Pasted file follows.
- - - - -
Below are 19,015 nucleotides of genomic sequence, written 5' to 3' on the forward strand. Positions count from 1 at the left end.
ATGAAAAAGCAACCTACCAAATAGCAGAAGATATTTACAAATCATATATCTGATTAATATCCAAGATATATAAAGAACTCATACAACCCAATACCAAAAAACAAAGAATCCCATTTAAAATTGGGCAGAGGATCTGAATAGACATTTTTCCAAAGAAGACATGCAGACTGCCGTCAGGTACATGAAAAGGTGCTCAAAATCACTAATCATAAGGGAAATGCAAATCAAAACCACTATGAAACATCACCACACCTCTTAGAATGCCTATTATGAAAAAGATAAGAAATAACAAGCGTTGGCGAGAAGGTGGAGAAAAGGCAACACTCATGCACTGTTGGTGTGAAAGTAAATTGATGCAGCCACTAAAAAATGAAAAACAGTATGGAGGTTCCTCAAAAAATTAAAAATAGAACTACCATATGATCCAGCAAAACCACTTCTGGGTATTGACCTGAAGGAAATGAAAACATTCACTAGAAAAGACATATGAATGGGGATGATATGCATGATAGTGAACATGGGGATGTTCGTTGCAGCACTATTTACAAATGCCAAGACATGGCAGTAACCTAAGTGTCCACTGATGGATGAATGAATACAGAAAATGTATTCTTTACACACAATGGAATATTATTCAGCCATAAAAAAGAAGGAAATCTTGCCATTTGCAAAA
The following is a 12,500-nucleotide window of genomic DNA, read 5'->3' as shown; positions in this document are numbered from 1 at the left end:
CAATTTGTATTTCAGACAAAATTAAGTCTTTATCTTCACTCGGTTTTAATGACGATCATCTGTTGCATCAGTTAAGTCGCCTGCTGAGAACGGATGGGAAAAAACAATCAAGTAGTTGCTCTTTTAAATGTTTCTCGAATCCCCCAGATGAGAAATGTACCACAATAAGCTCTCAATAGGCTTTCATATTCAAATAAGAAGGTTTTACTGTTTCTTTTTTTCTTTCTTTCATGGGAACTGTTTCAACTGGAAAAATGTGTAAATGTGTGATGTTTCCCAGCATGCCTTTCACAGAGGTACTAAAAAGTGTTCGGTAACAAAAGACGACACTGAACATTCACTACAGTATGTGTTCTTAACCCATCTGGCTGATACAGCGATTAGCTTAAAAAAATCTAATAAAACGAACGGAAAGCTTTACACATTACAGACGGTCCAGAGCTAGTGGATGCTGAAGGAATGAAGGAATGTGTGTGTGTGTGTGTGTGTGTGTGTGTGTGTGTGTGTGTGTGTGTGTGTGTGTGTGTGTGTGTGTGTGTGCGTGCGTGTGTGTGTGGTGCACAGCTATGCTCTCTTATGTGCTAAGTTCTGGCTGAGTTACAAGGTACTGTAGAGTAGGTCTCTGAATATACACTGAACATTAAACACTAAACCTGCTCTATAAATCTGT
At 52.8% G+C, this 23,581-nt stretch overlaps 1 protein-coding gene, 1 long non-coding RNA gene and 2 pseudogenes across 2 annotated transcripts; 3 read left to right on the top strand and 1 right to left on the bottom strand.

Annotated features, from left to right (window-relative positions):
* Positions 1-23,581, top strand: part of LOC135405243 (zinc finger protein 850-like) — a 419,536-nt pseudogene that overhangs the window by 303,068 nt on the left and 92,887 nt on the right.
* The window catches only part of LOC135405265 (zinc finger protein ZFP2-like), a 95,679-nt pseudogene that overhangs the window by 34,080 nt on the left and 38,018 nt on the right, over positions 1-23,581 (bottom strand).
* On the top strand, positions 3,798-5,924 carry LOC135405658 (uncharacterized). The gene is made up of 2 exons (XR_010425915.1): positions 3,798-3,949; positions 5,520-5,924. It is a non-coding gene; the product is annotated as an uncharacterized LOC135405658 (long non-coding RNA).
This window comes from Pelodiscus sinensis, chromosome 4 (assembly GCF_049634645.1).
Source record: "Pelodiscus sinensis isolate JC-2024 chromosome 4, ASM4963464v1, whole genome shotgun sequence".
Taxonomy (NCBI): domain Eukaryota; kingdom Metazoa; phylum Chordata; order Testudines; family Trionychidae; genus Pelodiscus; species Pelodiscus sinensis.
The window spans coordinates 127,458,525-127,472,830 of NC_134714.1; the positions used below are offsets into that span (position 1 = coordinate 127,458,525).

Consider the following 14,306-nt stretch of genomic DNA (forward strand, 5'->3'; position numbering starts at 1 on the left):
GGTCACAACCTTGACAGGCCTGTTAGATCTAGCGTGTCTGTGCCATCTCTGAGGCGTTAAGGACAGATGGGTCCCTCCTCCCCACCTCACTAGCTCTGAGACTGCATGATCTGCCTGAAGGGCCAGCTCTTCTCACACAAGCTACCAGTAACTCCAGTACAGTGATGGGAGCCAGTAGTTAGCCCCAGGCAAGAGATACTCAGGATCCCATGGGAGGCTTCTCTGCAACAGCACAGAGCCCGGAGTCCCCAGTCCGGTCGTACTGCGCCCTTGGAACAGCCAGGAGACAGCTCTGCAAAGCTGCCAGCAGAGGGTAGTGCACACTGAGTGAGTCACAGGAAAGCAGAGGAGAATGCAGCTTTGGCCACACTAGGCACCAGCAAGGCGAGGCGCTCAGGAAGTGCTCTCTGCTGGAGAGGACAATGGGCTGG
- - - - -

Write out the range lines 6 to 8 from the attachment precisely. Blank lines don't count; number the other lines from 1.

Annotated features, from left to right (window-relative positions):
* Positions 1-23,581, top strand: part of LOC135405243 (zinc finger protein 850-like) — a 419,536-nt pseudogene that overhangs the window by 303,068 nt on the left and 92,887 nt on the right.
* The window catches only part of LOC135405265 (zinc finger protein ZFP2-like), a 95,679-nt pseudogene that overhangs the window by 34,080 nt on the left and 38,018 nt on the right, over positions 1-23,581 (bottom strand).